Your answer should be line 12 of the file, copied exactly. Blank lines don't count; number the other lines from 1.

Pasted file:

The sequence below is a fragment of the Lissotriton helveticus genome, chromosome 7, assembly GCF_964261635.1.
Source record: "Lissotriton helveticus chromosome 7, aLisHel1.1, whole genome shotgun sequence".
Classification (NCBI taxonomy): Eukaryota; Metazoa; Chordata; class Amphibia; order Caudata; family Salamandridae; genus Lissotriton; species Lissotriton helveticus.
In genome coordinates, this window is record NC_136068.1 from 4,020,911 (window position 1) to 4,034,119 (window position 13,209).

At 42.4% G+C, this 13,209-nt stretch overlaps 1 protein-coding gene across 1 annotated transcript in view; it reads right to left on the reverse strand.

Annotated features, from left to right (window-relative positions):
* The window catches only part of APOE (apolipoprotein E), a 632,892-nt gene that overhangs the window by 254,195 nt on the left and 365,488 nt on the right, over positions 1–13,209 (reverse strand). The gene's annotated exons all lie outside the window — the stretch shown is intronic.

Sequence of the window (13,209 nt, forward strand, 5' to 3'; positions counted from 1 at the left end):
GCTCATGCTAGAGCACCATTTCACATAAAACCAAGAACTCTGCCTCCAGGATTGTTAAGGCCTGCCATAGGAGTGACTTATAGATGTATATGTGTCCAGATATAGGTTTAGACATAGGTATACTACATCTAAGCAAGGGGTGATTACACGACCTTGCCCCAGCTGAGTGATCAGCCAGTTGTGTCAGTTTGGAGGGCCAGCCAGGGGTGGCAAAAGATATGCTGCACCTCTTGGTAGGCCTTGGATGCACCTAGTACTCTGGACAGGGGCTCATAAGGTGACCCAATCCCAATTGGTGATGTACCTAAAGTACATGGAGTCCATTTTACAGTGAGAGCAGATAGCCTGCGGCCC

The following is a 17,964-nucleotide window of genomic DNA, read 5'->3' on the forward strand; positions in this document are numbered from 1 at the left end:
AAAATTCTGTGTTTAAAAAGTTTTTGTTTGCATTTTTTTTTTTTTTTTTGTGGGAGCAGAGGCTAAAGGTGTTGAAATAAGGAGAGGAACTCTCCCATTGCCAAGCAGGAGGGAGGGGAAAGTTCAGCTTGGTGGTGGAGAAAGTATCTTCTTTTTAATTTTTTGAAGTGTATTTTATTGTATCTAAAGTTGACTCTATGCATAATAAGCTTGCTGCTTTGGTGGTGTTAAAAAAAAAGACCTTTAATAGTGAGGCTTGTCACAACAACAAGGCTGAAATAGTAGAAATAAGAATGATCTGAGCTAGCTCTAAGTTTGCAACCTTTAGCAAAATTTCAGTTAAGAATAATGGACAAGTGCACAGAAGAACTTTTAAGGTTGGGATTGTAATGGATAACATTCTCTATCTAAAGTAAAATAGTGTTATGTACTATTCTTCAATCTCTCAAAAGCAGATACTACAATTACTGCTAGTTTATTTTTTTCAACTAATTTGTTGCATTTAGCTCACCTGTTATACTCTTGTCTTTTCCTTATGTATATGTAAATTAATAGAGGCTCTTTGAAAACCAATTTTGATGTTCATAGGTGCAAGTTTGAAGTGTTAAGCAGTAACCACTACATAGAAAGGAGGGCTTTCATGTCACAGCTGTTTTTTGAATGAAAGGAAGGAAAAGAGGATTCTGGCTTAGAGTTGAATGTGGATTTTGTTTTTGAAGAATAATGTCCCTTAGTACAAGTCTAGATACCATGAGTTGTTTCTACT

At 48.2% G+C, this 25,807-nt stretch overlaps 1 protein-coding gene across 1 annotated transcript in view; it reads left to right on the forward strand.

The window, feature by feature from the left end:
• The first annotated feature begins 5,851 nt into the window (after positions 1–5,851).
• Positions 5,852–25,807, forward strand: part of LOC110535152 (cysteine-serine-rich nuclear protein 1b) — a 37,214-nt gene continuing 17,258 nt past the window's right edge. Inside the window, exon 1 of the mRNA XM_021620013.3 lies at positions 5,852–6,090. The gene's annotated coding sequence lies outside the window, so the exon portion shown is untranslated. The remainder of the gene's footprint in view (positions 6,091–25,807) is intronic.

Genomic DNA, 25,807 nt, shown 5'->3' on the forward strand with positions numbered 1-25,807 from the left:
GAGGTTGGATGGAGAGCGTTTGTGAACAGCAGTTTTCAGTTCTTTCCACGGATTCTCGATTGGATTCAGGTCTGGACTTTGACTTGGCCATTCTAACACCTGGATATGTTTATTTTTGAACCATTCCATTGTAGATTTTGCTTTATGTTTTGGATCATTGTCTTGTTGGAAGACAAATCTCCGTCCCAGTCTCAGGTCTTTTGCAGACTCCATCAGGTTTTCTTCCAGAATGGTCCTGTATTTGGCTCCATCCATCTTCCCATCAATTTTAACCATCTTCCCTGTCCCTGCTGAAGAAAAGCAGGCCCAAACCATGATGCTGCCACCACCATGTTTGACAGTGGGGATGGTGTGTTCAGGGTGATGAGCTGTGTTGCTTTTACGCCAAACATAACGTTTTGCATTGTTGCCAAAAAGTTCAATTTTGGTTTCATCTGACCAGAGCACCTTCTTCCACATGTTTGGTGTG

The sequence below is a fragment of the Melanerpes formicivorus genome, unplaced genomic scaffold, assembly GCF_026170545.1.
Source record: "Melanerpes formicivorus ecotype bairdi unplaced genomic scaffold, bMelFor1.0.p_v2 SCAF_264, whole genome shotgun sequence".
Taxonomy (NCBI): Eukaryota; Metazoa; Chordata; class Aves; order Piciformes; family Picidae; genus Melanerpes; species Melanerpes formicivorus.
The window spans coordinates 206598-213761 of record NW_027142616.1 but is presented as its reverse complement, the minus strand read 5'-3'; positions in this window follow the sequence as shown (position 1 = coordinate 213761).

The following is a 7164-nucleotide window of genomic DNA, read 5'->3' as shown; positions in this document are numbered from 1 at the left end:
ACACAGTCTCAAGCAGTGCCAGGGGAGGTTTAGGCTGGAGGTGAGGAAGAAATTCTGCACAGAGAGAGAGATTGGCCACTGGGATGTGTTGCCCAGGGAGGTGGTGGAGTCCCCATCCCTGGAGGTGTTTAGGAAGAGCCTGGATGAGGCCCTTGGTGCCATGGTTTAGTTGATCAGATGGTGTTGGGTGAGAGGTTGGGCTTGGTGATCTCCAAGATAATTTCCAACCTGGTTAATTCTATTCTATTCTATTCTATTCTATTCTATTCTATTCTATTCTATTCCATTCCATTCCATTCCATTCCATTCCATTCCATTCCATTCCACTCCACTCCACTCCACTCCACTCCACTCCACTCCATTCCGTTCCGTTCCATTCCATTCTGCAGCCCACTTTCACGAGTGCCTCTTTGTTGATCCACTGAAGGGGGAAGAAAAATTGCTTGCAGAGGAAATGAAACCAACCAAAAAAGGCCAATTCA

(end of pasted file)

At 48.2% G+C, this 25,807-nt stretch overlaps 1 protein-coding gene across 1 annotated transcript in view; it reads left to right on the forward strand.